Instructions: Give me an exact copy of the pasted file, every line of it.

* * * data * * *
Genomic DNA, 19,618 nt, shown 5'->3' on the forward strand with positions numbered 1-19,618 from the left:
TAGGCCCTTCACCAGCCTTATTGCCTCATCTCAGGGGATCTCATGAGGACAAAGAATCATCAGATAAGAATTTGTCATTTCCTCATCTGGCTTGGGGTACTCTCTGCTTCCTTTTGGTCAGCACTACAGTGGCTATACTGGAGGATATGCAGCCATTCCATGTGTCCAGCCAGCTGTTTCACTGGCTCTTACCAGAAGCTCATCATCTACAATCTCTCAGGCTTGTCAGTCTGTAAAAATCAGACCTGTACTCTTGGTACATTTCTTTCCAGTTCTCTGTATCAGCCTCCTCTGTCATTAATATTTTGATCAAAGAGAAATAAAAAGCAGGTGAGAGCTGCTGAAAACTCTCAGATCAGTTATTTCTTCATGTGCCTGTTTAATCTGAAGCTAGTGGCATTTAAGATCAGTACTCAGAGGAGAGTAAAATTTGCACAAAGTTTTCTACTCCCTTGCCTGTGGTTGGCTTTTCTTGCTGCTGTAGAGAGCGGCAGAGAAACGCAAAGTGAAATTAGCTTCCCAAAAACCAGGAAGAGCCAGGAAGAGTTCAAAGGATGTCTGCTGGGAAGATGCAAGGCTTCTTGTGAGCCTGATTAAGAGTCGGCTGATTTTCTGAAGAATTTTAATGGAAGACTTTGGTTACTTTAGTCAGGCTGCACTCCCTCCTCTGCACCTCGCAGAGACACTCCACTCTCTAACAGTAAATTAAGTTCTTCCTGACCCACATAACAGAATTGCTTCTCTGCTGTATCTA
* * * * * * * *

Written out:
Genomic DNA, 19,618 nt, shown 5'->3' on the forward strand with positions numbered 1-19,618 from the left:
TAGGCCCTTCACCAGCCTTATTGCCTCATCTCAGGGGATCTCATGAGGACAAAGAATCATCAGATAAGAATTTGTCATTTCCTCATCTGGCTTGGGGTACTCTCTGCTTCCTTTTGGTCAGCACTACAGTGGCTATACTGGAGGATATGCAGCCATTCCATGTGTCCAGCCAGCTGTTTCACTGGCTCTTACCAGAAGCTCATCATCTACAATCTCTCAGGCTTGTCAGTCTGTAAAAATCAGACCTGTACTCTTGGTACATTTCTTTCCAGTTCTCTGTATCAGCCTCCTCTGTCATTAATATTTTGATCAAAGAGAAATAAAAAGCAGGTGAGAGCTGCTGAAAACTCTCAGATCAGTTATTTCTTCATGTGCCTGTTTAATCTGAAGCTAGTGGCATTTAAGATCAGTACTCAGAGGAGAGTAAAATTTGCACAAAGTTTTCTACTCCCTTGCCTGTGGTTGGCTTTTCTTGCTGCTGTAGAGAGCGGCAGAGAAACGCAAAGTGAAATTAGCTTCCCAAAAACCAGGAAGAGCCAGGAAGAGTTCAAAGGATGTCTGCTGGGAAGATGCAAGGCTTCTTGTGAGCCTGATTAAGAGTCGGCTGATTTTCTGAAGAATTTTAATGGAAGACTTTGGTTACTTTAGTCAGGCTGCACTCCCTCCTCTGCACCTCGCAGAGACACTCCACTCTCTAACAGTAAATTAAGTTCTTCCTGACCCACATAACAGAATTGCTTCTCTGCTGTATCTA